Ex-Commerzbank banker wins $370,000 in sex discrimination claim

A Commerzbank logo is pictured before the bank's annual news conference in Frankfurt
A Commerzbank logo is pictured before the bank's annual news conference in Frankfurt, Germany, February 9, 2017. REUTERS/Ralph Orlowski
  • Senior banker wins award after near seven-year battle
  • Employment tribunal says she had a 60% chance of promotion
  • Commerzbank in early stages of appeal

LONDON, March 20 (Reuters) - A female former Commerzbank compliance officer has been awarded 300,685 pounds ($368,880) after winning a sex and maternity discrimination and harassment claim in a London tribunal following a near seven-year battle against the German bank.

Jagruti Rajput, a former deputy head of markets compliance who joined Commerzbank in 2012, sued the bank in 2017, arguing she had been passed over for promotion, sidelined and her prospects crushed in the run-up to and following maternity leave in 2016.

It is unusual for such cases to play out in court because the vast majority settle, often because employers are wary of the reputational damage of airing internal disputes in open court.

The Central London Employment Tribunal ruled she had a 60% chance of being promoted had she not been subjected to unlawful discrimination - a key consideration when calculating financial compensation - in a judgment published on Monday.

Commerzbank, which has successfully appealed elements of the case, said it was disappointed with the tribunal's decision on liability and was in the early stages of an appeal.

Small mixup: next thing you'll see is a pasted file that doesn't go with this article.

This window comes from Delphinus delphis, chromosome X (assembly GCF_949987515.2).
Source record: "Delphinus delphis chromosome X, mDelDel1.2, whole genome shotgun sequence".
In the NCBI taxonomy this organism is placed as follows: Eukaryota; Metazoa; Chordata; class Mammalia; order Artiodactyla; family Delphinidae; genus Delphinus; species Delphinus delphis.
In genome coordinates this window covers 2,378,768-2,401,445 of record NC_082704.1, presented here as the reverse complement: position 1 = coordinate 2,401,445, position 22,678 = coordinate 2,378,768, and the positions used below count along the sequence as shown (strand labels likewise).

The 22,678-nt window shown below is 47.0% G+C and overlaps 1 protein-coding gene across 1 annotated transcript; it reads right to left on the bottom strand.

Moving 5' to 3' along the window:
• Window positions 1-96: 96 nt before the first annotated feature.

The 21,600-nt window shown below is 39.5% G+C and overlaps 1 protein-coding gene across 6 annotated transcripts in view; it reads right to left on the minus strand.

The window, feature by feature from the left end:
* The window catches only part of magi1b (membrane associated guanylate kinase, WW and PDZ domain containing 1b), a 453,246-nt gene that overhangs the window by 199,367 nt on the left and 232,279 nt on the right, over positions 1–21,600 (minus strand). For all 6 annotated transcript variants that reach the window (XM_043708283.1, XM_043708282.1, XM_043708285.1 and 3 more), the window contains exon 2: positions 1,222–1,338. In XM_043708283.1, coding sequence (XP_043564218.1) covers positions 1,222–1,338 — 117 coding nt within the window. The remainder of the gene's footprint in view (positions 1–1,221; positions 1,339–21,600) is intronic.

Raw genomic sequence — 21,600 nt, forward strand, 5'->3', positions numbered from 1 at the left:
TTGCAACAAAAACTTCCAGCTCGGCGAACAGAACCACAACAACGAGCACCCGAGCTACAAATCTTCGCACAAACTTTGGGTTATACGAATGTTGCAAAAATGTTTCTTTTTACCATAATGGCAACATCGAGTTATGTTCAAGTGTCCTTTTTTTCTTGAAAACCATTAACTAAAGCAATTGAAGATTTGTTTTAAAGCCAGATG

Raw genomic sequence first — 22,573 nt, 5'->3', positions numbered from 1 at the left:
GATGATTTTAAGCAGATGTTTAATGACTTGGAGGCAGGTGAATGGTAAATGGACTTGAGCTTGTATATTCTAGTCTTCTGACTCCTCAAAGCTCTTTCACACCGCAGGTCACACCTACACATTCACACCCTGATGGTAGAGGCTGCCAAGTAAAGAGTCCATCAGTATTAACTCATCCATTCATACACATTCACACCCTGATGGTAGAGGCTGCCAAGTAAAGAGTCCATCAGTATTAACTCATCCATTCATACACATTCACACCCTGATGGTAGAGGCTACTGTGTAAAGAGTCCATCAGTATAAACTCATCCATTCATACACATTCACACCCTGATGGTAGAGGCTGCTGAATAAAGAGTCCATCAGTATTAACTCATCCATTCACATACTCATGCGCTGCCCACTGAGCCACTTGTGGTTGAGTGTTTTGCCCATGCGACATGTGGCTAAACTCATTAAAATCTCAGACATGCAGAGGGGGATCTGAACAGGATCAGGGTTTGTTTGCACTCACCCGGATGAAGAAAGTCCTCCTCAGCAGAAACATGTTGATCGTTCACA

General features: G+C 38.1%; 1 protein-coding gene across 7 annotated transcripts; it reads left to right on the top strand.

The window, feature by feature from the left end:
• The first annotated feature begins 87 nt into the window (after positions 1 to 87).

"The bank strives to offer an inclusive working environment and does not tolerate workplace discrimination of any sort," the bank said in a statement.

Rajput's lawyer was not immediately available for comment outside work hours.

Rajput had sought almost 580,000 pounds, arguing she would have had an 80% chance of being promoted in a fair process.

However, one senior banker said she had an "unhealthy obsession with work" and another called her "controlling", she was discouraged from attending meetings while on maternity leave and was denied managerial parts of her work on her return.

Rajput said this upended her health and career prospects, leading to a breakdown in 2018, suicidal thoughts, paralysing flashbacks and panic attacks.

The tribunal awarded her just over 201,650 pounds for loss of salary, bonus and pension payments and 25,000 pounds for injury to feelings plus interest. It did not make an award for an additional claim of aggravated damages and to cover the costs of training or psychotherapy, the judgment showed.

($1 = 0.8151 pounds)

Reporting by Kirstin Ridley; Editing by Lisa Shumaker

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